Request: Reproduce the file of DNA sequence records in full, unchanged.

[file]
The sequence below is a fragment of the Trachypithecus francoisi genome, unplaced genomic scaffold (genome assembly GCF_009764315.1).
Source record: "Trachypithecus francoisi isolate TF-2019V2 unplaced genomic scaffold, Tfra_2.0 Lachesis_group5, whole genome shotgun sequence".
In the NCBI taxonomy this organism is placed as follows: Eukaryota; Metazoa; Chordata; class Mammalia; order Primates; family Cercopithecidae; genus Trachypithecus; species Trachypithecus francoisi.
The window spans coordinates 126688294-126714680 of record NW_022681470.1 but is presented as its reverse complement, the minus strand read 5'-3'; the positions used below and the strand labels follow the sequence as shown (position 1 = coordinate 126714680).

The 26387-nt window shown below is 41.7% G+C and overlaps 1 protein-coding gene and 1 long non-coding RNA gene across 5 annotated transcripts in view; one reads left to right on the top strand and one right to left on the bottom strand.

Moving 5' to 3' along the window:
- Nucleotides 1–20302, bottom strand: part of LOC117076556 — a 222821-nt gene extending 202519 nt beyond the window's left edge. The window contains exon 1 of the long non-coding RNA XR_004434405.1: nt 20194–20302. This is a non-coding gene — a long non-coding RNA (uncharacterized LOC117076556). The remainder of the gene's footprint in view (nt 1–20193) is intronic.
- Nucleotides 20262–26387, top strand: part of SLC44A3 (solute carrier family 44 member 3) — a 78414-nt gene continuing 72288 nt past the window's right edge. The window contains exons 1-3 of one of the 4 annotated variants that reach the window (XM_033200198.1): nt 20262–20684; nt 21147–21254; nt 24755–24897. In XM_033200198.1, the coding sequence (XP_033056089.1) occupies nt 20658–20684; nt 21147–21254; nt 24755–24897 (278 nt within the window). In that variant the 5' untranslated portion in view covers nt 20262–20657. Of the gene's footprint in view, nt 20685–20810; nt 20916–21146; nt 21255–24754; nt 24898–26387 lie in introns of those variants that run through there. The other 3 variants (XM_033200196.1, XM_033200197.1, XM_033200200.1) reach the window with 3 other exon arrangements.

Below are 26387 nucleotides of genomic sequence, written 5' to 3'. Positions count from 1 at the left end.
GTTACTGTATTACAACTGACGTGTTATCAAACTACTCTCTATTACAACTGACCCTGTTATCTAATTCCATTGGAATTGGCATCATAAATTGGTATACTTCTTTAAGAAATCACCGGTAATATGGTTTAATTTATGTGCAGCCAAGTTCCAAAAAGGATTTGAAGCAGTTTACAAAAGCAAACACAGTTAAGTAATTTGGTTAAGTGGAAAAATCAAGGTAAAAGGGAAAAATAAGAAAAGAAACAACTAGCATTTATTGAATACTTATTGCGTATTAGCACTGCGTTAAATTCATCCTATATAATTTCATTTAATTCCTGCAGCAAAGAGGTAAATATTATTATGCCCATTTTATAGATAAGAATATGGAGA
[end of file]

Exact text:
The sequence below is a fragment of the Trachypithecus francoisi genome, unplaced genomic scaffold (genome assembly GCF_009764315.1).
Source record: "Trachypithecus francoisi isolate TF-2019V2 unplaced genomic scaffold, Tfra_2.0 Lachesis_group5, whole genome shotgun sequence".
In the NCBI taxonomy this organism is placed as follows: Eukaryota; Metazoa; Chordata; class Mammalia; order Primates; family Cercopithecidae; genus Trachypithecus; species Trachypithecus francoisi.
The window spans coordinates 126688294-126714680 of record NW_022681470.1 but is presented as its reverse complement, the minus strand read 5'-3'; the positions used below and the strand labels follow the sequence as shown (position 1 = coordinate 126714680).

The 26387-nt window shown below is 41.7% G+C and overlaps 1 protein-coding gene and 1 long non-coding RNA gene across 5 annotated transcripts in view; one reads left to right on the top strand and one right to left on the bottom strand.

Moving 5' to 3' along the window:
- Nucleotides 1–20302, bottom strand: part of LOC117076556 — a 222821-nt gene extending 202519 nt beyond the window's left edge. The window contains exon 1 of the long non-coding RNA XR_004434405.1: nt 20194–20302. This is a non-coding gene — a long non-coding RNA (uncharacterized LOC117076556). The remainder of the gene's footprint in view (nt 1–20193) is intronic.
- Nucleotides 20262–26387, top strand: part of SLC44A3 (solute carrier family 44 member 3) — a 78414-nt gene continuing 72288 nt past the window's right edge. The window contains exons 1-3 of one of the 4 annotated variants that reach the window (XM_033200198.1): nt 20262–20684; nt 21147–21254; nt 24755–24897. In XM_033200198.1, the coding sequence (XP_033056089.1) occupies nt 20658–20684; nt 21147–21254; nt 24755–24897 (278 nt within the window). In that variant the 5' untranslated portion in view covers nt 20262–20657. Of the gene's footprint in view, nt 20685–20810; nt 20916–21146; nt 21255–24754; nt 24898–26387 lie in introns of those variants that run through there. The other 3 variants (XM_033200196.1, XM_033200197.1, XM_033200200.1) reach the window with 3 other exon arrangements.

Below are 26387 nucleotides of genomic sequence, written 5' to 3'. Positions count from 1 at the left end.
GTTACTGTATTACAACTGACGTGTTATCAAACTACTCTCTATTACAACTGACCCTGTTATCTAATTCCATTGGAATTGGCATCATAAATTGGTATACTTCTTTAAGAAATCACCGGTAATATGGTTTAATTTATGTGCAGCCAAGTTCCAAAAAGGATTTGAAGCAGTTTACAAAAGCAAACACAGTTAAGTAATTTGGTTAAGTGGAAAAATCAAGGTAAAAGGGAAAAATAAGAAAAGAAACAACTAGCATTTATTGAATACTTATTGCGTATTAGCACTGCGTTAAATTCATCCTATATAATTTCATTTAATTCCTGCAGCAAAGAGGTAAATATTATTATGCCCATTTTATAGATAAGAATATGGAGA